I put out a butterfly hole punch to work on hand strength and precision, as well as create an opportunity for the children to engage in keeping an orderly work station. I was really impressed with how well the children maintained the space. Miss G tried to get the others to make the “ih” sound as they pushed down on the hole punch, but they were too focused to add that in.
I set out two art activities, crayon insect rubbings using these insect rubbing plates (Canada), and coffee filter watercolour painting (to make butterflies — inspired by a paint-free butterfly craft at No Time for Flashcards). The kids did a few insect rubbings, but they kept forgetting to attach a piece of tape to the top of their paper and became frustrated with it slipping. I engaged and helped them discover the missing step once and left it; while I think it’s unfortunate that they didn’t get much practice out of this activity this time around, I think they’ll process that natural feedback on their own and will take that extra care the next time that rubbing plates are provided.
The watercolouring painting was a huge hit, and the kids keep asking to do more! I’m going to have to find other uses for painted coffee filters once we run out of clothes pins! I didn’t show the children what the final craft would look like, I just let them fill up their coffee filters with beautiful colours, and then after they dried I added two coffee filters to each clothes pin. If you didn’t have (or want to buy) clothes pins, you could simply twist a pipe cleaner (“chenille stems”) around two coffee filters arranged the same way.
We had a “normal” lunch for our insect unit, but you could do a variety of foods that are made possible by insects… or you could go one better and make something like meal worm risotto like they did at the Savour Stratford food festival:
Miss G and I saved our dessert from the demonstration and shared them with our friends as a special surprise. The “Bug in Every Bite” cookies were made with a powdered insect “flour” and the Bug Candy had suspended crickets throughout the transparent sugar pieces. The kids got such a kick out of them, and they are relatively easy to track down if you contact your closest children’s educational museum, or butterfly conservatory.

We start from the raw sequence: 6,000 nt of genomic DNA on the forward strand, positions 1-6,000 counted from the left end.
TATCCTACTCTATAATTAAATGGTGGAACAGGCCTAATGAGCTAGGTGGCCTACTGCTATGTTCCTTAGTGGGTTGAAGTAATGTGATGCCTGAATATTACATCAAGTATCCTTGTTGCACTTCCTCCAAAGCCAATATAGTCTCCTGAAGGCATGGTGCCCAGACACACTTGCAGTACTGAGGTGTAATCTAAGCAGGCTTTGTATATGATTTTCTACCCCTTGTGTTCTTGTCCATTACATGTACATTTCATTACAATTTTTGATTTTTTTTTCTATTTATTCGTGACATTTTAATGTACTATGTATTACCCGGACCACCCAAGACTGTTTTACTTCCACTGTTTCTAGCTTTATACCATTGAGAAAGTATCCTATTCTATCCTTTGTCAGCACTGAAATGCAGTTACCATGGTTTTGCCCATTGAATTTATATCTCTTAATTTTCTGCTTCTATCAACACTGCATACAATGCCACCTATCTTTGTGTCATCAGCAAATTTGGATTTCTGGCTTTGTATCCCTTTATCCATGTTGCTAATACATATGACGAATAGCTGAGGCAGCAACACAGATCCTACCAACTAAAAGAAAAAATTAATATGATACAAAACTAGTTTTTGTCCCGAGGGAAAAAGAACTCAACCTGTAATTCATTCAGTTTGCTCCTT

And, of course, real insects had to make an appearance! We purchased some crickets from our local pet store and made our own cricket hotel with a mason jar and some egg carton — I’m also a total sucker and I bought the “cricket water gel” so that our crickets would have a comfortable stay with us. We also used a cheap insect keeper to contain a spider — and I took the opportunity to bring out our Montessori fly puzzle and encourage the children to observe the physical differences between insects and spiders. (All bugs were released after observation.)
One of my favourite moments of this unit was Mr. W suggesting that we all “walk like insects” and making the “ih” sound as he did it! It’s so encouraging that the children are starting to really take the lead with these letter sounds units, and are incorporating the sound into the day without prompting.
We had so much fun learning about insects as part of our ih is for insects unit study, and I think we will do a full fledged insect unit study (or at least a butterfly unit study) soon, as there are so many things that children can learn and discover (not to mention that we now own a bunch of insect miniatures). If you’re antsy to start your own insect unit, Seemi at Trillium Montessori has a great insect practical life shelf, and Renae at Every Star is Different has some great printables, as well as activities for toddlers and preschoolers!